Diet Plans Through History: The Strange Evolution of the Diet Culture


Diet dreams and weight-loss fads are almost everywhere, from commercial TV ads, billboards, magazine covers, and celebrities parading their hot bodies on social media.

In a study by Boston Medical Center, around 45 million Americans spend over $33 billion annually on weight-loss products. Despite these figures, two-thirds of Americans suffer from obesity, a chronic disease that requires intensive medical care and lifelong treatment. As a result, physicians recommend binge-eating recovery programs to help obese people lose weight in a supportive environment.

So why are Americans spending so much on diet products designed to lose weight, yet they continue to struggle? What’s worse, the population of obese people keeps increasing even though many are trying out “proven” diet techniques to make weight loss easier.

This article will explore the strange history of the diet culture and how this long history of weight loss obsession began.

The beginning of the liquid diet

In 1028, William the Conqueror, one of the most influential rulers in European history, was known for his healthy physique. But in his later years, William became extremely overweight that he resorted to a liquid diet that mainly consists of alcohol. True enough, he lost a significant amount of weight, making him return to horse riding.

In the succeeding years, more people believed how consuming alcohol promotes longer life. In fact, in 1558, Italian noble Luigi Cornaro restricted his food intake by reducing it to 14 ounces of wine and 12 ounces of food. Records say that Cornaro lived long enough until 102 years old, which led his approach to earn the name, “The Immortality Diet”.

This weight-loss trend on including alcohol in one’s diet went on until the 1960s. The Drinking Man’s Diet or the so-called “manly food” became popular among men. Apart from alcohol, the diet consisted only of steak and fish.

Meanwhile, English poet Lord Byron attributed his thin figure to water and vinegar. This approach began in the 1950s known as the apple cider vinegar diet, a mixture of honey and vinegar. Although the medical world does not support this practice, many people today continue to follow this diet by taking three teaspoons of apple cider vinegar before every meal to cut cravings.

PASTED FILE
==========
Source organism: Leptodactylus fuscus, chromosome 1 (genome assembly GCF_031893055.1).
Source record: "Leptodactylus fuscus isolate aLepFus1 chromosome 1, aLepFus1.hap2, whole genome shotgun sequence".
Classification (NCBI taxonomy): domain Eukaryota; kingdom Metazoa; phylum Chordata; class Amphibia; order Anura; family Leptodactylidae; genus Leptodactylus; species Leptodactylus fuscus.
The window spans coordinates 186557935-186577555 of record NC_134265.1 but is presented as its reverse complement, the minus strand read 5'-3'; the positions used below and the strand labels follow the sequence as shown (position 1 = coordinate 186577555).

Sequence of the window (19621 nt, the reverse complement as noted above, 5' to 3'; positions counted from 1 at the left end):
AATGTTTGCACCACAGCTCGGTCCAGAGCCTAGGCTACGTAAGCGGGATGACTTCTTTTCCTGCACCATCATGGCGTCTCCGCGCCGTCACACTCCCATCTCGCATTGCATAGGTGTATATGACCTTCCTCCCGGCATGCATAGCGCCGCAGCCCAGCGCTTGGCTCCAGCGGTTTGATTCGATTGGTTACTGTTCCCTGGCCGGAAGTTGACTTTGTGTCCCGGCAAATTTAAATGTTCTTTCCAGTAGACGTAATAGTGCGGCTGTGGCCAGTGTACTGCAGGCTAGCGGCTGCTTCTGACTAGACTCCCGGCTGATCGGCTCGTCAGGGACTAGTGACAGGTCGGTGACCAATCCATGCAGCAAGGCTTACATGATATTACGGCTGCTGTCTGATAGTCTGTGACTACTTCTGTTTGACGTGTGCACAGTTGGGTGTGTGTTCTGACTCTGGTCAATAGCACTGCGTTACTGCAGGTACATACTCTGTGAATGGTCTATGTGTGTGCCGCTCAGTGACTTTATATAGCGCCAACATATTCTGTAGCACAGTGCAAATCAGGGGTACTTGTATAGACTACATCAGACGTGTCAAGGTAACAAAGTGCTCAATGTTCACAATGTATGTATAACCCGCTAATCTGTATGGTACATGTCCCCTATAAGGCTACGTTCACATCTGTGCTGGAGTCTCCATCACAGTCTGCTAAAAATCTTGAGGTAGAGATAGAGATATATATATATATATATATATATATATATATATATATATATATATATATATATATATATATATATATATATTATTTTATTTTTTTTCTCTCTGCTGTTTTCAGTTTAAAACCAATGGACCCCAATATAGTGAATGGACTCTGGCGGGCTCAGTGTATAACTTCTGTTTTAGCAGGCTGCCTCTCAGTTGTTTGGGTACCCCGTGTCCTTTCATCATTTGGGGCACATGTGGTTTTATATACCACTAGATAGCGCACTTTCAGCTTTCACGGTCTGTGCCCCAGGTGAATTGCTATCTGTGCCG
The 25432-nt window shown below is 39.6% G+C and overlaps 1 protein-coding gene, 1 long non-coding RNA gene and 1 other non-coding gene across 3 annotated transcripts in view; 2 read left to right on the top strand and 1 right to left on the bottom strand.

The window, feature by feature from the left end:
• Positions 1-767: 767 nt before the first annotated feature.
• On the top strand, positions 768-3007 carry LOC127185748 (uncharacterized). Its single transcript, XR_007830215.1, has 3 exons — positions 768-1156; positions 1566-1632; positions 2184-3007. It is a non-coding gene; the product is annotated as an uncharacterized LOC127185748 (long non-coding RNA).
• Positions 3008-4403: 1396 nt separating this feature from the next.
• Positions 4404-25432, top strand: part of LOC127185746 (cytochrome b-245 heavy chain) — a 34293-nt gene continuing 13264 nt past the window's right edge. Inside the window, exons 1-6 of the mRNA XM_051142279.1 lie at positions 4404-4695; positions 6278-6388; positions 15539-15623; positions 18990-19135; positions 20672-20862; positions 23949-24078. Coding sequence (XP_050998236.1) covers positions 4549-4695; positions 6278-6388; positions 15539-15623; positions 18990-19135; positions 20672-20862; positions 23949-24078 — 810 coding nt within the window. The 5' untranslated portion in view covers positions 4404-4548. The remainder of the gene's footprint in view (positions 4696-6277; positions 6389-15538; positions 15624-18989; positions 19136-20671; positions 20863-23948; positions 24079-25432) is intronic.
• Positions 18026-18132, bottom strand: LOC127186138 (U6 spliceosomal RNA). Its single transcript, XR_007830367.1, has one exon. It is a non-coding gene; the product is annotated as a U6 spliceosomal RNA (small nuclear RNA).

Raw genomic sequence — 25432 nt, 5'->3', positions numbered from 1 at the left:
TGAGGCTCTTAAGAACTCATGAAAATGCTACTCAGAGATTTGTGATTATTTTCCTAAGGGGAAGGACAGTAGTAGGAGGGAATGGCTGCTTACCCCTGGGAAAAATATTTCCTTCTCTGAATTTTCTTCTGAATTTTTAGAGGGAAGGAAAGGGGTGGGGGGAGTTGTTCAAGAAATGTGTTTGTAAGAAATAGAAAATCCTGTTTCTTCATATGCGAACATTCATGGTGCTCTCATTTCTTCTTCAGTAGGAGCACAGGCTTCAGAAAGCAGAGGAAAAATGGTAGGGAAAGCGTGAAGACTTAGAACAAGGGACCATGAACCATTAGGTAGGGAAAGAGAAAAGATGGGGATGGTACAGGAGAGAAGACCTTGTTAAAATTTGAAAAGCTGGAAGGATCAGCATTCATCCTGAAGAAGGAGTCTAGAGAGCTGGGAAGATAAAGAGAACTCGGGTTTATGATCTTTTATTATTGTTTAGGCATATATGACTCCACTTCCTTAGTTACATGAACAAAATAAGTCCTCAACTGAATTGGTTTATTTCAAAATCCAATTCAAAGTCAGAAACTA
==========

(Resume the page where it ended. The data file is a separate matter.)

Popularized diet plans and products


Fast forward to 1941, alternative health promoter Stanley Burroughs introduced the Lemonade Diet or the Master Cleanse. The diet product aims to minimize cravings for weight-inducing food and vices, such as junk food, drugs, tobacco, and alcohol. The drink mixture is taken six times a day within 10 days, consisting of cayenne pepper, water, maple syrup, or lemon or lime juice. In 2006, pop singer Beyoncé shared that she lost 20 pounds within two weeks by following this diet plan.
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Other diet enthusiasts such as TV physician Dr. Oz introduced their own versions with varying mixtures and diet plans. Most of these approaches include large amounts of water and a daily laxative.

One example is the Last Chance Diet in 1976 that promotes drinking low-calorie fluid. The main ingredient was a mixture of digestible animal byproducts, such as tendons, horns, and hide, earning the name “meat smoothie”. But the market decided to pull out the product from its shelves after several consumers died.

Many people know American artist Andy Warhol for maintaining his thin physique. Warhol shared that he prefers to order food that he least liked when eating at restaurants. Meanwhile, King of rock-and-roll Elvis Presley was a rumored supporter of the Sleeping Beauty Diet, a pill that induced sleeping bouts and inhibited eating.

Alternative diet approaches

Over the years, plenty of diet enthusiasts continue to encourage weight loss fans to try various diet plans with the promise of easy weight loss by ingesting certain products. These include tapeworm, grapefruit, peanut butter, ice cream, cabbage, and the Shangri-La Diet, which claims to beat hunger by drinking olive oil.

Meanwhile, some diet plans relied on unusual theories that went beyond food. One example is the Breatharian lifestyle that claims the ability of an individual to survive without food. Another one is the Cotton Ball Diet in 2013, where dieters ingest five cotton balls to lose weight.

Apart from these crazy restrictions and concoctions, one diet plan emphasized healthy food intake by eating one color each day. The Seven-Day Color Diet provides a clever way to consume fruits and vegetables by assigning one color of food per week using the rainbow spectrum.

Although intriguing, fad diets often provide short-term solutions. While these approaches promote quick weight loss, most diet plans only become successful because they involve lower-calorie intake, resulting in immediate weight loss.

In reality, there are no quick fixes to losing weight. It is a long journey that involves increased activity level, regular weight maintenance, and a balanced diet.



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